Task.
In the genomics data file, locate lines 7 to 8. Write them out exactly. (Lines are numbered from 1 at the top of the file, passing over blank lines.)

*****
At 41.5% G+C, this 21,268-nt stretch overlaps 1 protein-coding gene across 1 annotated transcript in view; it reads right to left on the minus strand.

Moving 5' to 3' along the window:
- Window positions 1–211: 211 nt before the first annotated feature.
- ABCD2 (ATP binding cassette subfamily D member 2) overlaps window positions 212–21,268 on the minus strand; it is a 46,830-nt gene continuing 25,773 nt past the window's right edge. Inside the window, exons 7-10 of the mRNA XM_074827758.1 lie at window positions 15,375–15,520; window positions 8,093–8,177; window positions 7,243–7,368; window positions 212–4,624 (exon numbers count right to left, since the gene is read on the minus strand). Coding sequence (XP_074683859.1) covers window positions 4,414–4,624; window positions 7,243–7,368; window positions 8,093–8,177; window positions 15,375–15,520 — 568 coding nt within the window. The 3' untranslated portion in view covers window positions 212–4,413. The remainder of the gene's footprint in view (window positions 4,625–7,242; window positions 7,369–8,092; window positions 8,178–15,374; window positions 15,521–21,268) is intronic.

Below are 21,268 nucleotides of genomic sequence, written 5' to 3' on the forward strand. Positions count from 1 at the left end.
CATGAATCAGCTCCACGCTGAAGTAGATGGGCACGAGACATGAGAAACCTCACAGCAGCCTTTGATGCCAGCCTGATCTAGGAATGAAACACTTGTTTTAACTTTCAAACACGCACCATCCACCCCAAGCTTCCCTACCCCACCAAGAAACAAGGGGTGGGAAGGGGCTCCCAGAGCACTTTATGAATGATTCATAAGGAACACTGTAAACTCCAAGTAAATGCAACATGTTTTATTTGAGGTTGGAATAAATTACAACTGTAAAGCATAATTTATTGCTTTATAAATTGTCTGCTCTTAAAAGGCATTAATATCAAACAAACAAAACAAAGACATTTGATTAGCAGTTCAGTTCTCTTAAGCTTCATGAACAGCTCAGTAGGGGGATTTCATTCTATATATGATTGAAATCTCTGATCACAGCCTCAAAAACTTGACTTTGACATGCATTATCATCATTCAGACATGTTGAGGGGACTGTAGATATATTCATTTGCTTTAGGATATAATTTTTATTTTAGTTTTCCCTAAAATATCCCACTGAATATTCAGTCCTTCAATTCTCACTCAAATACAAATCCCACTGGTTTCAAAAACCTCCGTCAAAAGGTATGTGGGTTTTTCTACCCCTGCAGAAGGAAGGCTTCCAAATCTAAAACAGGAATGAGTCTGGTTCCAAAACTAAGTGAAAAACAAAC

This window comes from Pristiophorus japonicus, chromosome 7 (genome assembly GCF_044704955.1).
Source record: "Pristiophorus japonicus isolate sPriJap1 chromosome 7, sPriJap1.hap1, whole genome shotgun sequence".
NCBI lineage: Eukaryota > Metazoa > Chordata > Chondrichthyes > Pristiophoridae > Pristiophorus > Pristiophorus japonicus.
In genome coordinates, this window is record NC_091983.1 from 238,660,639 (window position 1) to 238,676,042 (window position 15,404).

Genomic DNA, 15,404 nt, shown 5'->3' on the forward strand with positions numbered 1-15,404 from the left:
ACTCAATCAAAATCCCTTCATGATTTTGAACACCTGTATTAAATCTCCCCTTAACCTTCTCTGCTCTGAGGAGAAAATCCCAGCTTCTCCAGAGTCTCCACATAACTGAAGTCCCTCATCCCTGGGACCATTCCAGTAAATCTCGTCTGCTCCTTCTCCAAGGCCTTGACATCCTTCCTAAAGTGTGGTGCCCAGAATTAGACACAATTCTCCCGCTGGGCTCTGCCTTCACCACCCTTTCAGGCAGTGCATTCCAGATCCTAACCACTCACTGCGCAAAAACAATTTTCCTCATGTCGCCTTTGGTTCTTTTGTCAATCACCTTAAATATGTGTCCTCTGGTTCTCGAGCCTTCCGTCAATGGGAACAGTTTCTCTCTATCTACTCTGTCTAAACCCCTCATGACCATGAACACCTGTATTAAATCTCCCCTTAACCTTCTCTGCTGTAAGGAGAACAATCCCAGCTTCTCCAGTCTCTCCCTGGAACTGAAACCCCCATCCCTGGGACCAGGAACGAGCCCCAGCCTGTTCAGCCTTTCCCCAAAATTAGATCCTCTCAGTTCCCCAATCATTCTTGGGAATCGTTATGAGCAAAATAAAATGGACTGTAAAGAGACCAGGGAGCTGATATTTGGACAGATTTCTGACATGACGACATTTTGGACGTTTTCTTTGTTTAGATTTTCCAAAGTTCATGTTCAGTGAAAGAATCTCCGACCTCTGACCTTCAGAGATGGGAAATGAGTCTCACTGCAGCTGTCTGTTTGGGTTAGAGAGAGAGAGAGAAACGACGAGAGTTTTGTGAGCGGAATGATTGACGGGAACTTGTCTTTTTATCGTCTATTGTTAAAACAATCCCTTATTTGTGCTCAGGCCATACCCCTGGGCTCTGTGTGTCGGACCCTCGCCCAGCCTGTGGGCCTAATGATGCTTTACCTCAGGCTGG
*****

This window comes from Pristiophorus japonicus, chromosome 7 (genome assembly GCF_044704955.1).
Source record: "Pristiophorus japonicus isolate sPriJap1 chromosome 7, sPriJap1.hap1, whole genome shotgun sequence".